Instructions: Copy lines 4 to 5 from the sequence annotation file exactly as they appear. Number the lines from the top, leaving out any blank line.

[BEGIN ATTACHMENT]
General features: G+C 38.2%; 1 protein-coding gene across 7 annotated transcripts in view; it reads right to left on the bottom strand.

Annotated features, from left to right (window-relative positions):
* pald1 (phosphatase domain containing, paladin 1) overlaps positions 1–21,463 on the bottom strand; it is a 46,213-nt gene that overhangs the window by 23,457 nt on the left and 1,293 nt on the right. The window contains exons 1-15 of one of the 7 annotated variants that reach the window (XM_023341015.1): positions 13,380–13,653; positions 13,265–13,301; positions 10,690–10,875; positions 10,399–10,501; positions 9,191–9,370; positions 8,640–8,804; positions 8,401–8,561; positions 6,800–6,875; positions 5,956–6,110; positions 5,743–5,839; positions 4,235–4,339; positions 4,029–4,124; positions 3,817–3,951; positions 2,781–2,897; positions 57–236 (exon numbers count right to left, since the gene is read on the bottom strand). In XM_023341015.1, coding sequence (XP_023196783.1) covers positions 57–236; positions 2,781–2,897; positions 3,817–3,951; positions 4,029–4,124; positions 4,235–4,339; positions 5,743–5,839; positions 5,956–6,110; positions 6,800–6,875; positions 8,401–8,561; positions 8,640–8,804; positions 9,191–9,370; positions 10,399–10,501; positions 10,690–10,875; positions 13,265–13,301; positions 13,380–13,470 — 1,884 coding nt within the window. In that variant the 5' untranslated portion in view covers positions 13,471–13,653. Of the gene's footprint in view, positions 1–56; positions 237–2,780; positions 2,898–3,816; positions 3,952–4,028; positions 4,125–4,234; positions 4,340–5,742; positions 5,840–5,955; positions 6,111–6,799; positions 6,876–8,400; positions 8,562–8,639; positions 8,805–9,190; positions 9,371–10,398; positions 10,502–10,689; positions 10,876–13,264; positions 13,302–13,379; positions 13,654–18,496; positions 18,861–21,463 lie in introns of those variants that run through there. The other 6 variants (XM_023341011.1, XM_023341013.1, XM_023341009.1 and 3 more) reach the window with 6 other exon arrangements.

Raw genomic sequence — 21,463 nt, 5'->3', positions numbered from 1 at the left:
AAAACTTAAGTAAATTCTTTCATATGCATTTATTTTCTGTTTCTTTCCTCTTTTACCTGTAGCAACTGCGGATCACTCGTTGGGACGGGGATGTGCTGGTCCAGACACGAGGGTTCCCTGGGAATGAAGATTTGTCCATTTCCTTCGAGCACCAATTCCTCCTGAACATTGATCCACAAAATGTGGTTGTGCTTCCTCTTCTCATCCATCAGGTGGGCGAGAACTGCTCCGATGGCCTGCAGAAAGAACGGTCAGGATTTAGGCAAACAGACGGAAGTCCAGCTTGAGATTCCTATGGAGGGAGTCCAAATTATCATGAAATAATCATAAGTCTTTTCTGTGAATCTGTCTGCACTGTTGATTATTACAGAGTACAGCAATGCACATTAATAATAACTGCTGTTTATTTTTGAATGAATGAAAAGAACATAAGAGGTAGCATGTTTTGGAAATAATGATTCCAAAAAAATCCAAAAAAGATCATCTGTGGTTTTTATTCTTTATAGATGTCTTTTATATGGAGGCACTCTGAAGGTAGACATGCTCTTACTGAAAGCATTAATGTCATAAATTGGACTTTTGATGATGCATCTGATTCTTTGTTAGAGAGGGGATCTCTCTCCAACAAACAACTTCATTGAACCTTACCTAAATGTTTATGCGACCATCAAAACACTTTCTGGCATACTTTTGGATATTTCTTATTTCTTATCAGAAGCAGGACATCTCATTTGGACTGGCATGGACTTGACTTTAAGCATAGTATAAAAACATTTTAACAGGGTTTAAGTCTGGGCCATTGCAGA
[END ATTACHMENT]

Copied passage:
Raw genomic sequence — 21,463 nt, 5'->3', positions numbered from 1 at the left:
AAAACTTAAGTAAATTCTTTCATATGCATTTATTTTCTGTTTCTTTCCTCTTTTACCTGTAGCAACTGCGGATCACTCGTTGGGACGGGGATGTGCTGGTCCAGACACGAGGGTTCCCTGGGAATGAAGATTTGTCCATTTCCTTCGAGCACCAATTCCTCCTGAACATTGATCCACAAAATGTGGTTGTGCTTCCTCTTCTCATCCATCAGGTGGGCGAGAACTGCTCCGATGGCCTGCAGAAAGAACGGTCAGGATTTAGGCAAACAGACGGAAGTCCAGCTTGAGATTCCTATGGAGGGAGTCCAAATTATCATGAAATAATCATAAGTCTTTTCTGTGAATCTGTCTGCACTGTTGATTATTACAGAGTACAGCAATGCACATTAATAATAACTGCTGTTTATTTTTGAATGAATGAAAAGAACATAAGAGGTAGCATGTTTTGGAAATAATGATTCCAAAAAAATCCAAAAAAGATCATCTGTGGTTTTTATTCTTTATAGATGTCTTTTATATGGAGGCACTCTGAAGGTAGACATGCTCTTACTGAAAGCATTAATGTCATAAATTGGACTTTTGATGATGCATCTGATTCTTTGTTAGAGAGGGGATCTCTCTCCAACAAACAACTTCATTGAACCTTACCTAAATGTTTATGCGACCATCAAAACACTTTCTGGCATACTTTTGGATATTTCTTATTTCTTATCAGAAGCAGGACATCTCATTTGGACTGGCATGGACTTGACTTTAAGCATAGTATAAAAACATTTTAACAGGGTTTAAGTCTGGGCCATTGCAGA